Mythologist | Author | Speaker | Illustrator

October 27, 2010

First published October 26, 2010

 in Corporate Dossier ET

Long and short sight

Published in Corporate Dossier ET on August 13, 2010.

Lakshmi is the Hindu goddess of wealth. And she is a whimsical goddess. No one can catch her. No one can contain her. But there is one direction she always moves — towards Vishnu. So to get wealth into our lives, perhaps we have to be like Vishnu.

Vishnu the custodian of the world. At times, he is shown reclining on the coils of a serpent. At times, he is shown riding a bird. While seated on the serpent, he has Sarpa-drishti, or the serpent’s view — a narrow and short-termed view of things. When he is riding the bird, he has Garuda-drishti, or the bird’s view — a broad and long-termed view of things. In other words, Vishnu looks at both the big picture and the tiny details. He has a strategic view of things, across the board and over a long period of time as well as a tactical view of things, highly specific and for a limited period. Both these views exist simultaneously. This is a quality that perhaps draws Lakshmi to Vishnu.

In Garuda-dhrishti, Vishnu has a universal view of things; he knows how the universe will wax and how it will eventually wane. But in Sarpa-dhrishti, he works as Ram or Krishna in a particular context in a particular way, trying to solve a particular issue. The tactical view matters as much as the strategic view. One without the other fails to have the impact as Sidhu realized a bit too late.

When the television industry was young, Sidhu had a production house that did good business. Sidhu hired people with low or no experience and groomed them to create shows that were highly popular. As business grew, Sidhu put in rules to discipline his people. He did not like people coming in late. He did not like people taking leaves without prior notification. He ran the production house like the factory his father owned.

However, Sidhu failed to realize that the people he hired were creative people, writers and editors and directors, who resented rules and loved freedom. Given freedom, they would have loved to work long hours for a lower wage. They resented Sidhu’s management practices. Sidhu was so focussed on day-to-day management or Sarpa-drishti that he lost sight of Garuda-drishti. He did not envision that with the change in government policies, television would boom, more channels would come, which would mean the rise of more production houses. Where would the production houses of the future find talent? There was no television training school in the market! If he had long-sight, Sidhu would have realized that the first thing new production houses would do was poach people from existing production houses, such as his. He was not helping the situation by being a stern taskmaster. His employees were irritated by his demand for discipline. There was no loyalty. All they needed was an excuse to jump ship.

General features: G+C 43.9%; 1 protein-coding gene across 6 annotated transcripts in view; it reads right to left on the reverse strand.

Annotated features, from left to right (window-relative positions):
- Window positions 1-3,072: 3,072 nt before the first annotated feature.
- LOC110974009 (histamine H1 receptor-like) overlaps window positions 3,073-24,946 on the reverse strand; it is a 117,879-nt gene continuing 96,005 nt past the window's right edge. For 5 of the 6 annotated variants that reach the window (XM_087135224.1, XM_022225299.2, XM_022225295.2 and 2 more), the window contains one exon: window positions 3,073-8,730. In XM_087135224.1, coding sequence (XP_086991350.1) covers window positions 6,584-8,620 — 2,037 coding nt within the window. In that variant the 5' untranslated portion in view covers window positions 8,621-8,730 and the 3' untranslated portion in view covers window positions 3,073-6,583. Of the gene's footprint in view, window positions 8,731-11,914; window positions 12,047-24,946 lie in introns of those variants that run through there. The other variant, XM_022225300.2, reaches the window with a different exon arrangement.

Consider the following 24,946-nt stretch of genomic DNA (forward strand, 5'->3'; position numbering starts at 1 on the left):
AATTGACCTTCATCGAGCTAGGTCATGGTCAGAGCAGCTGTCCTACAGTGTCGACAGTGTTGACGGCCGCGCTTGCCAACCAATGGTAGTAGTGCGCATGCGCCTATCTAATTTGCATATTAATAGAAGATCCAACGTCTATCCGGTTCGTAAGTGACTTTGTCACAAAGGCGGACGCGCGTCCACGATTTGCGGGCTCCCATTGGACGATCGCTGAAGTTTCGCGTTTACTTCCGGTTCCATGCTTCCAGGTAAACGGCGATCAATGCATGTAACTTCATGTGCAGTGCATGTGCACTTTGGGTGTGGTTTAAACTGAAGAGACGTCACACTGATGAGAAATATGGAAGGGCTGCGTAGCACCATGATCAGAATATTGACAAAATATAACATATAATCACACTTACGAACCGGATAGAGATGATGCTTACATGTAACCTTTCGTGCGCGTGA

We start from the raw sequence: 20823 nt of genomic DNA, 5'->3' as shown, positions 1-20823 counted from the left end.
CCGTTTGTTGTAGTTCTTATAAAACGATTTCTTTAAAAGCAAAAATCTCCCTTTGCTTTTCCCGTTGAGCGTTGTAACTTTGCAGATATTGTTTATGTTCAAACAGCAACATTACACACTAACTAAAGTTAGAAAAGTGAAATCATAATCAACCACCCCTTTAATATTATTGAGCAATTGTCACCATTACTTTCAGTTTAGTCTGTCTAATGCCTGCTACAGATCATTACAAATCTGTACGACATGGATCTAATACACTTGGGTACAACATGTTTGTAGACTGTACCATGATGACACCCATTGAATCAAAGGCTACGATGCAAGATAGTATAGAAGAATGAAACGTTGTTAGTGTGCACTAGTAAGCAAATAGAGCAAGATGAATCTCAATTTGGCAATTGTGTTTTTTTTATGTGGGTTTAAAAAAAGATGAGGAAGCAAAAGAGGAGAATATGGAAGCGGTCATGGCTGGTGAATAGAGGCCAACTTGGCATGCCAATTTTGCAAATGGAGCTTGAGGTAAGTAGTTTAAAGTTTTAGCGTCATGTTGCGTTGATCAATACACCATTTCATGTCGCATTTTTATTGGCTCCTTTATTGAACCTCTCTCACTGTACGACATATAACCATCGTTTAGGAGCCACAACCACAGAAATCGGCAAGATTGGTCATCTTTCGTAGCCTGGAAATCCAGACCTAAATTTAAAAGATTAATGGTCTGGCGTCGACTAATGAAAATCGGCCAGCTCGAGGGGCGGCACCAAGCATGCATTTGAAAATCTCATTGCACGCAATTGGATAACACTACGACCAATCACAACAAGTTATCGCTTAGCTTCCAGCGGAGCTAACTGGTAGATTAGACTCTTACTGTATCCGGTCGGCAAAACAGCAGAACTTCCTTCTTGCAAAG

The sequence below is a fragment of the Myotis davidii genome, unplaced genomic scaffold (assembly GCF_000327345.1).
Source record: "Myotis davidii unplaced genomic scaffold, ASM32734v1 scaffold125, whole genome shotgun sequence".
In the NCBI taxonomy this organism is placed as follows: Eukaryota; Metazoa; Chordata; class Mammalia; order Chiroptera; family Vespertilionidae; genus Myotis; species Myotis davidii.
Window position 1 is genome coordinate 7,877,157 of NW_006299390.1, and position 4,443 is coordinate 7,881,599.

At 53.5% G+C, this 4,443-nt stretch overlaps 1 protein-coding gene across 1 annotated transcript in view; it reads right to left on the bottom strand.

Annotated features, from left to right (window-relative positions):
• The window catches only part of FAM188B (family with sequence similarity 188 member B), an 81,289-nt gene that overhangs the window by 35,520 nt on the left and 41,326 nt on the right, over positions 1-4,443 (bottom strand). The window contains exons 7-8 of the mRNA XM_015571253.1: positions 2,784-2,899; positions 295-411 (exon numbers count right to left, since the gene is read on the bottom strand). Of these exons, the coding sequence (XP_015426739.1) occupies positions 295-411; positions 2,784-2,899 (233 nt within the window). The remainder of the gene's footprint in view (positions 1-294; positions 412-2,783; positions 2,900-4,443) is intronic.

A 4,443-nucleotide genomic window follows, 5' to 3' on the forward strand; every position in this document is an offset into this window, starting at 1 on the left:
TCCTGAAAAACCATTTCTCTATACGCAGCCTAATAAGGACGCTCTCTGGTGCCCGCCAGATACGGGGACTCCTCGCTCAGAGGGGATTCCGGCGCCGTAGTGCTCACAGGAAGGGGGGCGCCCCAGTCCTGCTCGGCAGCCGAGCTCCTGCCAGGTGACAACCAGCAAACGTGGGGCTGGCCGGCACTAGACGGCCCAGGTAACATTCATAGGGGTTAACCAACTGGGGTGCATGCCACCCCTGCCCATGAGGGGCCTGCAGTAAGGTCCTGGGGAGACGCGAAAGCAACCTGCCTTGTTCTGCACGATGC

And that is exactly what happened. When the new production houses came, his attrition rate rose through the roof. All the people he had hired and groomed left him and became senior people in other organizations. The industry flourished but Sidhu’s production house, the source of talent, collapsed. His short-sightedness had cost him dearly.

The very opposite problem faces Sidhu’s cousin, Chatwal, who used the money he inherited to set up a restaurant close to a college. He was familiar with youth trends and so designed the place to satisfy youthful aspirations and budgets. He enjoyed Garuda-drishti, strategizing with designers and thinking about the brand. But he ignored Sarpa-drishti, the day-to-day purchase of groceries and accounting. He felt that such ‘menial’ work is for the ‘little people’ not for bright minds who have done an MBA. As a result, he ended up with a restaurant that looks good but serves terrible food. And his inventory is a mess. And the old staff, whose training he paid attention to, has left and his new staff remains untrained; ignored by Chatwal, they are destroying the customer experience with their callous attitude. While Chatwal pours over statistical data and business meta-analysis, he has forgotten the value of the moment of truth, which depends on the details. The restaurant, not surprisingly, is now bankrupt.

In organizations, the error is to associate top-management with Garuda-dhristi and bottom-management with Sarpa-dhristi. This is why there are so many gaps between vision and implementation. The guys in the boardroom need to think bottom-up. And the guys on the shop floor need to think top-down. Only then will Lakshmi walk our way.

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